Most notably, our super secret hot springs excursion found us friendships that will last a lifetime: The wild and wonderful Jed and Maxine from Maine who taught us that it was okay to hang out with your wang out; John and his beautiful and sultry daughter Hailey from San Francisco who welcomed us for meals on several occasions and who left us all their food when they departed so we could stay another whole week; Chris and Stacey from Vancouver who have been travelling together on and off with their roof top tent and their excitable pooch for years and who have inspired us to head to Mexico; Richard, the unspeakably cool cat from San Diego; Werner, an eccentric genius who will regale you with his life stories (whether you're listening or not) and who is willing to take risks in the name of science, even if it means eating two potent weed gummies in a row and drinking a whole bottle of wine; Fabien and Isabella from Germany (and Brazil) in their impressive Unimog complete with it's own espresso and cappucino machine;
Chris and Jules from June Lake who we were lucky enough to reconnect with again purely by chance 2000 miles away at Magnolia Beach in Texas nearly four months later; Josh and Adena from Mammoth and their swingin' friends Blake and Liz from Riverside who live in a nudist colony year round and who can slack line in the nude better than they can clothed;
Colter - sweet Colter - the only person on the trip who we visited at his home in Boulder, Utah. He took us in, fed us, entertained us with a day of desert four wheeling, ruins hunting, and gun shootin', and stole a little piece of our hearts while he was at it.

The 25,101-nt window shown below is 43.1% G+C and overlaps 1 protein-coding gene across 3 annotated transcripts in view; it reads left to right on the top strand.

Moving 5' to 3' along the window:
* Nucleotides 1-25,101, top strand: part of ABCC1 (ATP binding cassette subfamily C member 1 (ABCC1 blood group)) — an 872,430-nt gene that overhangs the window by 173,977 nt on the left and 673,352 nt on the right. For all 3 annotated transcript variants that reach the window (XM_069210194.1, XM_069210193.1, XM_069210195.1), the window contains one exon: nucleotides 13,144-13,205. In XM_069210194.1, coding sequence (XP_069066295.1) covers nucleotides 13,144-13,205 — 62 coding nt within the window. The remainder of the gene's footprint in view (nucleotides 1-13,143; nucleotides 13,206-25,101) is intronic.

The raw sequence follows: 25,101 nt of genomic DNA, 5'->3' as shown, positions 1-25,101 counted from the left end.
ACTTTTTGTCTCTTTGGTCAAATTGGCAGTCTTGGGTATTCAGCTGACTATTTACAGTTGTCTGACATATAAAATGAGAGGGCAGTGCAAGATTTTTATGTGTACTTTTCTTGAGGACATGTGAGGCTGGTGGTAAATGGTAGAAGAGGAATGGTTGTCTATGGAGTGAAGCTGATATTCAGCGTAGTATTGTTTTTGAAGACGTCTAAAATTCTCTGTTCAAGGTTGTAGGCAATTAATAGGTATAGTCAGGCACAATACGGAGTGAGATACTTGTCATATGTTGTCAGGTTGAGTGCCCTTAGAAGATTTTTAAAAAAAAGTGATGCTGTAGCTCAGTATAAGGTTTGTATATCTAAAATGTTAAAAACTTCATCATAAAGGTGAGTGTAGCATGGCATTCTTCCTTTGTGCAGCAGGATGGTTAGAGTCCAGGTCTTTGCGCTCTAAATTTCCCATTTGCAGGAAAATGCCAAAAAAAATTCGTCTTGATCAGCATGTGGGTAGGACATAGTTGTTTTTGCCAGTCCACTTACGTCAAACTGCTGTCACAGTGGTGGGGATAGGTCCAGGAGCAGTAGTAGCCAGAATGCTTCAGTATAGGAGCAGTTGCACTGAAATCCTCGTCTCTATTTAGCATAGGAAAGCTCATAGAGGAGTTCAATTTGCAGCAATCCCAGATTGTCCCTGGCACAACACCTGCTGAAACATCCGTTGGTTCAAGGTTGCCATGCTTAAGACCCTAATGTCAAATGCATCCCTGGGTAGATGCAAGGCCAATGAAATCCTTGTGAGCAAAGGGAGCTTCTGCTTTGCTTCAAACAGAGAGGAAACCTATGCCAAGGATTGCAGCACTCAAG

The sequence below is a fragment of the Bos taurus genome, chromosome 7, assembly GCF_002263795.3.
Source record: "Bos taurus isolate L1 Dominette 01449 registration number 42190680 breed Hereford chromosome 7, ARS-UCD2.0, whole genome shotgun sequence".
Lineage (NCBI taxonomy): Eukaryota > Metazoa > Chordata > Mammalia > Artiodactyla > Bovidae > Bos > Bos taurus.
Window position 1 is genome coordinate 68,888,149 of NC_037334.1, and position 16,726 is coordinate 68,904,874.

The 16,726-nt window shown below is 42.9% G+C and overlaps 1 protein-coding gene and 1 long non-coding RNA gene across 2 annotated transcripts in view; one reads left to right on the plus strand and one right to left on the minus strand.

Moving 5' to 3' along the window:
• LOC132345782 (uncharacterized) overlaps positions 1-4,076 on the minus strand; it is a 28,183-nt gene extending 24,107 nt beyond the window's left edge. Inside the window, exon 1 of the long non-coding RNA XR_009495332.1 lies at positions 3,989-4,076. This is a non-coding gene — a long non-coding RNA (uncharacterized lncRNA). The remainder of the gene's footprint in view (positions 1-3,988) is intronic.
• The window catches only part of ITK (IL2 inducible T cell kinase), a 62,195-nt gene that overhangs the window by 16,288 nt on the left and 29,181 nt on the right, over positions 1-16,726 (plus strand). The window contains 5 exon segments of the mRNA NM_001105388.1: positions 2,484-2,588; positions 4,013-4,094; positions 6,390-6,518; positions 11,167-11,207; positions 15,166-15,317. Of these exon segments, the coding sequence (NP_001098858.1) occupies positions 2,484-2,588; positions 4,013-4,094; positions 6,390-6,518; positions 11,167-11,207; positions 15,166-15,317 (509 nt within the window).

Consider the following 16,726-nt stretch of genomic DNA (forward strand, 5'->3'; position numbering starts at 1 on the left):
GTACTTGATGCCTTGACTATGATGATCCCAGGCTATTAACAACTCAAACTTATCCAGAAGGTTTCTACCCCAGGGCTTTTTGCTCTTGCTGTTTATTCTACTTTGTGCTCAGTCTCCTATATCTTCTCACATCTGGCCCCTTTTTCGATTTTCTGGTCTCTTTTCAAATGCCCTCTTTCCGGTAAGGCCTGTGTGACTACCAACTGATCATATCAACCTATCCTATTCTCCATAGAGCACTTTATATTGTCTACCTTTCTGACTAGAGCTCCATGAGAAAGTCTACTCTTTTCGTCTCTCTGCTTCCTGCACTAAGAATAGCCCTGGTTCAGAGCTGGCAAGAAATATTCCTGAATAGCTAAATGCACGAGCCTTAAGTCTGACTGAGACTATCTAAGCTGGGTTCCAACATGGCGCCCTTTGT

At Hot Well Dunes in Arizona we met the lovely, gentle soul Greg Scott who we travelled and hot spring hopped with for a week, who also invited us to his home. We didn't go only because it was out of our way, not because we didn't find ourselves in the best company. Most recently, in Perdido Key, FL, only forty-five minutes from where I currently lay on these pristine sands, we met the endearing and soft spoken Denis Rogers. An ex-cop, widow, and animal lover formerly from Utah. We visited with him for four days. He cautioned us with the intensity only an ex-law enforcement officer would, having dealt with the worst of us for much of his storied life. Next time we make it to Perdido, we'll take a ride on his boat through the intracoastal waters. This list is a limited account of the people who made us feel like family over the last year.
Not to be forgotten are those incredible employees of the YMCA across Canada and the US (especially in San Luis Obispo, CA, San Angelo, TX, and New Orleans, LA), as well as all the other incredibly warm and engaging conversationalists we've met along the way in grocery stores, fast food joints, hot springs, restaurants, libraries, and campsites. Your kindness of spirit will never be forgotten, but rather passed along in good faith that it will be received with the same gratitude and humility we have discovered in ourselves over the last 11 months.
Now, our plan is to return to Canada to reconnect with the kind, wonderful people we left behind and have begun to miss acutely (our family and dearest friends) and to make as much money as possible before the snow flies. With any luck, next winter we will find ourselves meeting new people, having new experiences, and making new memories in places much further South of the border wall. To Mexico, Guatemala, Belize, and Costa Rica.
We've been leaving the windows open at night again, and have once more heard the Universe calling. We've learned, it's best to listen.